Connection to Covariate Shift. The problem of causal generalization is closely related to the problem of covariate shift. To see this, we first ignore the time series setting and consider the scenario where a variable should be predicted from a variable , which is known not to be an effect of . If there is no common cause of and , that is, we assume causal sufficiency \parenciteSpirtes1993, the statistical relation between and is entirely due to the influence of on . Therefore, the observational and interventional conditionals coincide ( in Pearl’s language \parencitepearl2009causality) and the true parameters would be optimal both from a statistical and causal perspective. However, due to estimation bias, a prediction model learned using finite samples from may perform poorly when randomized interventions draw values from a different distribution , which is the usual covariate shift scenario \parenciteMasashi2012. In our setting, and are represented by the past and the present values of a (possibly multivariate) time series, respectively. Accordingly, we focus on interventional distributions that are natural for this setting: independent interventions at different time points and components of the multivariate process. Hence, we have additional structure in comparison with the standard covariate shift problem. We are not aware of any theoretical work on covariate shift in the timeseries setting. Nevertheless, we later describe the connections to learning theory in the standard covariate shift setting. To improve the readability of the paper, we defer this discussion and other related work to Section 6.
Our Contributions. Our central goal in this work is to develop a formal and thorough understanding of causal generalization for the class of VAR models. In particular, we take a theoretical approach to addressing the following fundamental question:
How does the efficacy of an autoregressive model in predicting statistical associations compare with its ability to predict under interventions?

[leftmargin=0.2cm, label=.]

To this end, we introduce a new framework of causal learning theory for forecasting to analyze when forecasting models can generalize from the observational to the interventional distributions (Section 3). This is closely related to the setting of learning under domain adaptation.

Using this framework, we provide a thorough characterization of the difference in the statistical risk and the causal risk (Section 4). Such a characterization allows us to identify the sources of divergence between the two quantities. Our results show that the strength of correlation of the underlying process plays a key role in determining causal generalizability. This result also highlights that already for very simple models, causal and statistical errors can even diverge.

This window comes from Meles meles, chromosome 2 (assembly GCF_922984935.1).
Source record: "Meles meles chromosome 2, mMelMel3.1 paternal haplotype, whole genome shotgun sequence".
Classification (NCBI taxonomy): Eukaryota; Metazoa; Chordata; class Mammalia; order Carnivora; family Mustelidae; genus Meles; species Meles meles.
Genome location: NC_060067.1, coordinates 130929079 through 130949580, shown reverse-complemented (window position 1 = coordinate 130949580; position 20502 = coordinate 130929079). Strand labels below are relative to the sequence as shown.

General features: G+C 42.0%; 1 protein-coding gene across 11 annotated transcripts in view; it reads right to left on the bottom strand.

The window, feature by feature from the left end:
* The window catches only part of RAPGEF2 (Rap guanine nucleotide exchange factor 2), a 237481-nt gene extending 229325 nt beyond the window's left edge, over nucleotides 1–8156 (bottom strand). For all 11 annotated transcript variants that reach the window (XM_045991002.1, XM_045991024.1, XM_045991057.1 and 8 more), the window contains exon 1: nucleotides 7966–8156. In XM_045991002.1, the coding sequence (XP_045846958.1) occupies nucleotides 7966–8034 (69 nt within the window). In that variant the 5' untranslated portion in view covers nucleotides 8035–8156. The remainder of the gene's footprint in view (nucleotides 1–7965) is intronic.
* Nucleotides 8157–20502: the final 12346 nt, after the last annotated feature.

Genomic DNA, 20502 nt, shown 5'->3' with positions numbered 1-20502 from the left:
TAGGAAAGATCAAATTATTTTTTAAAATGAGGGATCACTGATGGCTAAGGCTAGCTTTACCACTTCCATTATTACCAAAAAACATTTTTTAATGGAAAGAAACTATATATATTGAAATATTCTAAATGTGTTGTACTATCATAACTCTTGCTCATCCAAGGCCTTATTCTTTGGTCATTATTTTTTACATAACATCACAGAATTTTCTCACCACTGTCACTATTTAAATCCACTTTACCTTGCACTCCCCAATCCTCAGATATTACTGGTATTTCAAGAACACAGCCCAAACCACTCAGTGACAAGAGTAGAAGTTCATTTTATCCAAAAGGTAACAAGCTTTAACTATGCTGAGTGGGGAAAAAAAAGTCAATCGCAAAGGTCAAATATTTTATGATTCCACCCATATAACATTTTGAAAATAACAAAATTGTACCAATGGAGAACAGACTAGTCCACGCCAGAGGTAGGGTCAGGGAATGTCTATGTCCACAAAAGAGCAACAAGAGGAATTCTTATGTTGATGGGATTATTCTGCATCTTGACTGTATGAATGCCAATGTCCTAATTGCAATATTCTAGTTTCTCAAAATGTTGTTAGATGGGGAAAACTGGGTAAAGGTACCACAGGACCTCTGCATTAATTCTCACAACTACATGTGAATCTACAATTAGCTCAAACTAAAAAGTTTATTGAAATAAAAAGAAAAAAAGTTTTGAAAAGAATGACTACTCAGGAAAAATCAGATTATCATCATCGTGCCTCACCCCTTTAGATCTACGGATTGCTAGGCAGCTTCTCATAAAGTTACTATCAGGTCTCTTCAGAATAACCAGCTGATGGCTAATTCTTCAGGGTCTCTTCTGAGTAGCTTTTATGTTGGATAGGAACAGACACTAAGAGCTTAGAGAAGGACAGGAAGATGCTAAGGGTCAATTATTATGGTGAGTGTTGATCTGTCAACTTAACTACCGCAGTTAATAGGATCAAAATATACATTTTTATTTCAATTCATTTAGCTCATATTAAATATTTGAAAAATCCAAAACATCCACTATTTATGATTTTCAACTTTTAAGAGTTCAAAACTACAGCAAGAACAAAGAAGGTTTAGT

Further, we provide finitesample, uniform convergence bounds on causal generalization for the class of VAR models (Section 4). Our bounds suggest that standard regularization, typically used for better statistical generalizability, may also help causal generalization. To the best of our knowledge, this is the first work that provides theoretical guarantees for causal (or even outofdistribution) generalization of any kind in the timeseries setting.

As a byproduct of our analysis, we provide an explicit characterization of the powers of a companion matrix (see Section 2) using symmetric Schur polynomials \parencitemacdonald1998symmetric of its eigenvalues (Lemma 2) which, to the best of our knowledge, has not been noted in the literature. This result could be of independent interest in theoretical endeavors that build upon companion matrices which, for instance, are ubiquitous in stochastic processes and in LinearTimeInvariant dynamical systems \parencitedavison1976robust, melnyk2016estimating.
2 Preliminaries. Structural Causal Models and Autoregressive Models
In this Section we provide relevant background on structural causal models and vector autoregressive models. We begin with some relevant notation.
Notation. For any stochastic process , we use to denote the set of and the variables in the past of . We distinguish this from which denotes the vector . When it is clear from context, to reduce cumbersome notation, we simply use . For any random variable , denotes its expectation. For any matrix , we use and to denote the th row and th column of respectively. We use to denote the th element of . For any vector at time , we use to denote the th element of . We use to denote the maximum and minimum eigenvalues and the condition number of respectively, where . denotes the identity matrix of size , denote the set of natural numbers and integers respectively and denotes the set .
Structural Causal Models and Interventions. Structural Causal Models (SCM) \parencitepearl2009causality are helpful in formalizing causal relationships and hence provide a framework to formally express the effects of manipulations. For a set of variables , SCM’s consist of a set of causal assignments of the form
where denotes the parents of and are mutually independent.